German prosecutors say the accused shared information about Europe’s Ariane space rocket programme to Moscow.
A Russian scientist working at a German university who was arrested last year for spying for Russia shared information about Europe’s Ariane space rocket programme, according to German prosecutors.
The accused, identified only as Ilnur N, has been charged with suspected secret service activity, federal prosecutors said on Thursday in a statement.
Ilnur was working at a Bavarian university when he was contacted by Russian foreign intelligence service SVR in 2019, they allege.
He “passed on information on research projects in the field of aerospace technology, in particular, the various development stages of the European launcher Ariane”, they said.
The European Space Agency’s Ariane programme consists of a series of transport rockets designed to ferry heavy loads, including satellites, into space.
According to prosecutors, Ilnur held “regular meetings” from late November 2019 onwards with the senior officer of Russia’s foreign intelligence service stationed in Germany.
He allegedly received 2,500 euros ($2,800) in cash in exchange for the information he shared, which also included details about his scientific research at the unnamed Bavarian university.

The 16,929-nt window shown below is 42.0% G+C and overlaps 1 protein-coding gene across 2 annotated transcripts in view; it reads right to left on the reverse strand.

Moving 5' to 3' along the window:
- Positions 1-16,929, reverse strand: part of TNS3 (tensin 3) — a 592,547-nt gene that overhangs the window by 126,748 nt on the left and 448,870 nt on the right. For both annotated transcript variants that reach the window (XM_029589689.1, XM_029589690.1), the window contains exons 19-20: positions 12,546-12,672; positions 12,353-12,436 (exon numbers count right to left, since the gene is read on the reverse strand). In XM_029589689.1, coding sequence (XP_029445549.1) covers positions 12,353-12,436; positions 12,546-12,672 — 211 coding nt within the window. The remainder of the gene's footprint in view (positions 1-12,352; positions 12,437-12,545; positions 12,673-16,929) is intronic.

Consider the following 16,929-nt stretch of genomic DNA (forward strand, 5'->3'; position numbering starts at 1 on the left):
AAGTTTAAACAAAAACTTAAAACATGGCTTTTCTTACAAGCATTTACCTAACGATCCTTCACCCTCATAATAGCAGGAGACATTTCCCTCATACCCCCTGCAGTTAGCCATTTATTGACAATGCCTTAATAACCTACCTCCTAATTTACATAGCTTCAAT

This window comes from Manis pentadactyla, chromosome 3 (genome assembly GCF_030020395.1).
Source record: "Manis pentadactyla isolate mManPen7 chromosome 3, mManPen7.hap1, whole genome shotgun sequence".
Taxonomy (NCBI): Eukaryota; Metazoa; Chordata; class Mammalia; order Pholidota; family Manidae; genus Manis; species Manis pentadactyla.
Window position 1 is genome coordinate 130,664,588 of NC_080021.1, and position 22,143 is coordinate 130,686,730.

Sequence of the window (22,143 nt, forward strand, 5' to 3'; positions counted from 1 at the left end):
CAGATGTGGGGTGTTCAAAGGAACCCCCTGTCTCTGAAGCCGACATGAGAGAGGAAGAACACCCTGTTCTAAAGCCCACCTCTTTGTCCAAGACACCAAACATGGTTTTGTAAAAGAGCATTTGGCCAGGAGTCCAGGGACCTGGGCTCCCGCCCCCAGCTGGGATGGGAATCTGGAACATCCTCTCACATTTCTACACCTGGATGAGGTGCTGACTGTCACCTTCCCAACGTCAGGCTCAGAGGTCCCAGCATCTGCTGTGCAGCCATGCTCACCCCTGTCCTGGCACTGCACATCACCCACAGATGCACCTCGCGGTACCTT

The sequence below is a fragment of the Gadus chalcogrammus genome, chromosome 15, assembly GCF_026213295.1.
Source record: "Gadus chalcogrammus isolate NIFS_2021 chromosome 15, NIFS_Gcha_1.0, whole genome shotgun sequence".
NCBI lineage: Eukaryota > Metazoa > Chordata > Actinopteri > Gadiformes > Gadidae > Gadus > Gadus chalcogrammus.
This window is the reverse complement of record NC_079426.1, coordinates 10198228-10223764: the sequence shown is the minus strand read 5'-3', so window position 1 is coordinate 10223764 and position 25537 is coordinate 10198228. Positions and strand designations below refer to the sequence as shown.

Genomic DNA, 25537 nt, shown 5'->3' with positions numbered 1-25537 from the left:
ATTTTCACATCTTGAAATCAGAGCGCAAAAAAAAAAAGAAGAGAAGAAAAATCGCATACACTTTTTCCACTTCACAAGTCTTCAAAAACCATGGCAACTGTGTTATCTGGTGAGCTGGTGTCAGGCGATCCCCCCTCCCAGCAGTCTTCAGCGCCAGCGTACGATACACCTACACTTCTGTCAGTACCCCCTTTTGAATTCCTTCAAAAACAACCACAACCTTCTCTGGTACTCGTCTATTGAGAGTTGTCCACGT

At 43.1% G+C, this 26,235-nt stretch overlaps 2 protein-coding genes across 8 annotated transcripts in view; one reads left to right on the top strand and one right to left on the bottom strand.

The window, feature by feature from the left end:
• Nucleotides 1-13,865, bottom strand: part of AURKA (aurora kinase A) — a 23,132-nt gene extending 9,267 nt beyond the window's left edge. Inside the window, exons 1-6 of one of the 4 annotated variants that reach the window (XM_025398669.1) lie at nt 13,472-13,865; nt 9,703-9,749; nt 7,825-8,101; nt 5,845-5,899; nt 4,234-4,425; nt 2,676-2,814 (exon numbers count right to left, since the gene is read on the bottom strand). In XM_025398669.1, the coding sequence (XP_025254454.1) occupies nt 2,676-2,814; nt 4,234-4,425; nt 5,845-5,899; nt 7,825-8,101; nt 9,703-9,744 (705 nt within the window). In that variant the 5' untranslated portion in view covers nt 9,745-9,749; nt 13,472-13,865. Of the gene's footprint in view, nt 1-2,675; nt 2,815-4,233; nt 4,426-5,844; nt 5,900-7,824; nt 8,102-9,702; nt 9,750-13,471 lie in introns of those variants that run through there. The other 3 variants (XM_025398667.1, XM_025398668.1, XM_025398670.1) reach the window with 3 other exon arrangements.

Ilnur was arrested last June on suspicion of spying for Moscow.
Prosecutors said he worked as a research assistant at the university’s natural sciences and technology department.
The case comes at a time of heightened tensions between Germany and Russia, as the West fears Moscow is planning to invade Ukraine.
Germany has seen a string of suspected cases of Russian espionage on its soil recently.
In October 2021, a German man was handed a two-year suspended jail sentence for passing on floor plans of parliament buildings to Russian secret services while employed by a security company.
In August, a former employee of the British embassy in Berlin was arrested on suspicion of having passed on documents to Russian intelligence.
Germany has also repeatedly accused Russia of cyber-espionage.